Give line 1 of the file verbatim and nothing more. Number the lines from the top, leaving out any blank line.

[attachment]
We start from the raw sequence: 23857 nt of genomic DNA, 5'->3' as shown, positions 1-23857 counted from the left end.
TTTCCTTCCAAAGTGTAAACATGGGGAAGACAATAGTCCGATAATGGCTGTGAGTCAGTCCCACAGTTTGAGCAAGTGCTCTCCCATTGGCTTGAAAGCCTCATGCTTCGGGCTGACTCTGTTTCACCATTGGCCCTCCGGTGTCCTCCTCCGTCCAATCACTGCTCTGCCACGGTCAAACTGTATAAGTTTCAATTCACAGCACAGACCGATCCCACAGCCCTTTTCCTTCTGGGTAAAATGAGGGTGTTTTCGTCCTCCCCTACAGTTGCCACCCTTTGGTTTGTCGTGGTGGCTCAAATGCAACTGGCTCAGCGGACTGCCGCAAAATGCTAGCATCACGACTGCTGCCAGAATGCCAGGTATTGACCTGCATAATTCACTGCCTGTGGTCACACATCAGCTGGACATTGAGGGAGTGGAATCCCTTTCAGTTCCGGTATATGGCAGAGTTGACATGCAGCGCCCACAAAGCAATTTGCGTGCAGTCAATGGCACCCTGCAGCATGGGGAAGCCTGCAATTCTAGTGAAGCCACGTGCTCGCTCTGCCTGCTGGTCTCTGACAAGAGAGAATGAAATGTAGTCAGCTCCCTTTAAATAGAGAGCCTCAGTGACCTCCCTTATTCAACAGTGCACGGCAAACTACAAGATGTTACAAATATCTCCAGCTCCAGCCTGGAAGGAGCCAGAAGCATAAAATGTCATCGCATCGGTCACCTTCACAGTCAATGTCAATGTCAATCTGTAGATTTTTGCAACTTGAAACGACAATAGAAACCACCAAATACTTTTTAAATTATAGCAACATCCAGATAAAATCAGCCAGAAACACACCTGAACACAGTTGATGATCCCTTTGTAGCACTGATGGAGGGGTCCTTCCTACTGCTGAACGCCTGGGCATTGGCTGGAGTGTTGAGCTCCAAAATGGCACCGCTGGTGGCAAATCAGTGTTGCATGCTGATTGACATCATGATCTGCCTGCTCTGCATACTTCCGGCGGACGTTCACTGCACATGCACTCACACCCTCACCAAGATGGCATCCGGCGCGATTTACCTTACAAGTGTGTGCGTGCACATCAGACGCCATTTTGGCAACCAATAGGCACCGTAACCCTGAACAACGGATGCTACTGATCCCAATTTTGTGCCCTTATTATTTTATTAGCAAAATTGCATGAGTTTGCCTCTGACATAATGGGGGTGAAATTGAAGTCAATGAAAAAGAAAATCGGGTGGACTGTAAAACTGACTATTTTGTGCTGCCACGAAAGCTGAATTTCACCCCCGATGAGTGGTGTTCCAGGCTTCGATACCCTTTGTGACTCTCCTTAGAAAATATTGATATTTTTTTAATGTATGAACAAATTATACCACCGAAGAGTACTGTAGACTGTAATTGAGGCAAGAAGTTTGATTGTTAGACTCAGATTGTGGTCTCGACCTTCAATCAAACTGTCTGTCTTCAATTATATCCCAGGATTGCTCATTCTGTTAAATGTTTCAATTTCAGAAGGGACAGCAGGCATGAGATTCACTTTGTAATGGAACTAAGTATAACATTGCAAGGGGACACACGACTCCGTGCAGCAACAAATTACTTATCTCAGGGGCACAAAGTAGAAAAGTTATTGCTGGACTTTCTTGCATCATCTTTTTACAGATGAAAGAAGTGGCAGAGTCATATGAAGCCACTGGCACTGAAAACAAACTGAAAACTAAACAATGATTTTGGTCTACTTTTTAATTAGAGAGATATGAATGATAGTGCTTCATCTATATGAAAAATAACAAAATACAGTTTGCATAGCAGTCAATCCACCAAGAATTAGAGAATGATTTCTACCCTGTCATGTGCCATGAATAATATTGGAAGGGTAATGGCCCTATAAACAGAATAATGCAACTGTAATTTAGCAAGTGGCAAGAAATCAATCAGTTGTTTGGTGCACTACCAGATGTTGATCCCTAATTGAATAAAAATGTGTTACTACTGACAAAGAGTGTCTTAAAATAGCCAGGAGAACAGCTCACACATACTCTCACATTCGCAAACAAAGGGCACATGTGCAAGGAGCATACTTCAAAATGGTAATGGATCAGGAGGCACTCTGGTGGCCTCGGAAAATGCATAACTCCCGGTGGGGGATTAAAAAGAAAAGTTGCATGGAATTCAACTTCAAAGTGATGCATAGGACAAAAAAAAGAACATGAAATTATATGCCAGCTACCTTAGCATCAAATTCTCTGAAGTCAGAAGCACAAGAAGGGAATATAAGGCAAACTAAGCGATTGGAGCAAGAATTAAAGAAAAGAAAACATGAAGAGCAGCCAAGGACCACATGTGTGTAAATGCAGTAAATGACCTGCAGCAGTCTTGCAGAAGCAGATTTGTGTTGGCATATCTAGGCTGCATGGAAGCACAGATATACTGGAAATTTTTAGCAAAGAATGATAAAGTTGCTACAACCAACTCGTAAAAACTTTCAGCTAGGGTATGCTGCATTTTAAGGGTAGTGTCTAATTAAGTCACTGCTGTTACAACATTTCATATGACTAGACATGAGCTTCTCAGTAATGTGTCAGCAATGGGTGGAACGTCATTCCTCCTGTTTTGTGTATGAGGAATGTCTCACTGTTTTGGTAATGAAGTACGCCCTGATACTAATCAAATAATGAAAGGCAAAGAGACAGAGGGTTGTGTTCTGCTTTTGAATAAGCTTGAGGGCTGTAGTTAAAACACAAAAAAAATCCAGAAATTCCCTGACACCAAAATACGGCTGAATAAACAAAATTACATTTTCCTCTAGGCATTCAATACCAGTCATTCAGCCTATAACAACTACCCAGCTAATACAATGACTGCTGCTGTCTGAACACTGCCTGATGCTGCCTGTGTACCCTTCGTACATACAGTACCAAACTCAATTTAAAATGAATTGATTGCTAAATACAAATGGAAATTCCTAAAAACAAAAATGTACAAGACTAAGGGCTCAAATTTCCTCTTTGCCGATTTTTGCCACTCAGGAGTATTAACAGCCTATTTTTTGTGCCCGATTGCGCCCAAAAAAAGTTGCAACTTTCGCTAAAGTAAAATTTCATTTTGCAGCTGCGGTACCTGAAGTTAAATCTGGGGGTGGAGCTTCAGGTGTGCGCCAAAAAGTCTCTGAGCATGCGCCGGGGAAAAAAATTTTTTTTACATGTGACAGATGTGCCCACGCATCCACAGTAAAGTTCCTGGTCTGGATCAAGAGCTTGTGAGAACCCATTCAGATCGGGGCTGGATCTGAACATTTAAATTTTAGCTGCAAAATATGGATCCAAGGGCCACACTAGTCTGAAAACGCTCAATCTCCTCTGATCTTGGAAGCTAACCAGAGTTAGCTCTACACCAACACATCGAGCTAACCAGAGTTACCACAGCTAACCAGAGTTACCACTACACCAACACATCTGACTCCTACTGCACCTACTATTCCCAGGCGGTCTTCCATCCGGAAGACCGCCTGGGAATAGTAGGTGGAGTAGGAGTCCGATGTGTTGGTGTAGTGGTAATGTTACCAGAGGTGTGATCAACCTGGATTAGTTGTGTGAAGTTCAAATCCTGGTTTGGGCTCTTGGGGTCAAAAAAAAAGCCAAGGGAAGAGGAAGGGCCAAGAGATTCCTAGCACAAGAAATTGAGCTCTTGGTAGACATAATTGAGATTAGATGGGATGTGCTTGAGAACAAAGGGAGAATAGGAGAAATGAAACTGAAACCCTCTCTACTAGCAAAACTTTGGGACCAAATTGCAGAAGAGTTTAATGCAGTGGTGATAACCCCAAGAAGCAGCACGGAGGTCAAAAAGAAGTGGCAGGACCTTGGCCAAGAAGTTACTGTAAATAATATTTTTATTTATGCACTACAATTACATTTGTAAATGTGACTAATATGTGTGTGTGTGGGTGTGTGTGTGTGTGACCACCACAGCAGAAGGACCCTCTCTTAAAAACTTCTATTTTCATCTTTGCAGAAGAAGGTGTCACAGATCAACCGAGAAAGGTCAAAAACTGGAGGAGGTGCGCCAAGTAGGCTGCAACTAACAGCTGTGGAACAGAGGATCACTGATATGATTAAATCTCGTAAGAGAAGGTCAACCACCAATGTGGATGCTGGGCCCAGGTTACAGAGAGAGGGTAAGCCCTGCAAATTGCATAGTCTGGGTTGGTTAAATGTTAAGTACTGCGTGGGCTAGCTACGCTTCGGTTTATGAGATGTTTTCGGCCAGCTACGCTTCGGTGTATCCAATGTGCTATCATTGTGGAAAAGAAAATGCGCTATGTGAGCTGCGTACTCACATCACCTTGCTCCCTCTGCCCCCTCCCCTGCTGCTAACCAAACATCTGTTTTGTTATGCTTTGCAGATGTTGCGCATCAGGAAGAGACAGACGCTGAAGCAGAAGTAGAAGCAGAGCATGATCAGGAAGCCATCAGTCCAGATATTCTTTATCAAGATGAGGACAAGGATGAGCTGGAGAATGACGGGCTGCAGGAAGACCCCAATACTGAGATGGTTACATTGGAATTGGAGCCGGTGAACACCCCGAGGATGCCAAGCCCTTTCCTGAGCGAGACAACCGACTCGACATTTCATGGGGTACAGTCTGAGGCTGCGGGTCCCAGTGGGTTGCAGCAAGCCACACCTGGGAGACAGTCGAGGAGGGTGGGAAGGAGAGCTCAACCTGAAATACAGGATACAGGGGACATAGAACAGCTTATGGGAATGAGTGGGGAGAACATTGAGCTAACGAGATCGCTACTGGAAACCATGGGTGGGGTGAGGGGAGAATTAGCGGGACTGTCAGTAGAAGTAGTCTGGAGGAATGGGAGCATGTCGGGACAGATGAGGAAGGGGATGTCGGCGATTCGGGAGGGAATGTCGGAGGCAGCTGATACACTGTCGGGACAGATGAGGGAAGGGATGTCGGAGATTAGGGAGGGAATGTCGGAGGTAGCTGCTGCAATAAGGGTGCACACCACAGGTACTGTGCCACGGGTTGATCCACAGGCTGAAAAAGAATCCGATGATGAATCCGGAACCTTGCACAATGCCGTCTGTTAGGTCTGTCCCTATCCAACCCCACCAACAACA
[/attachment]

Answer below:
We start from the raw sequence: 23857 nt of genomic DNA, 5'->3' as shown, positions 1-23857 counted from the left end.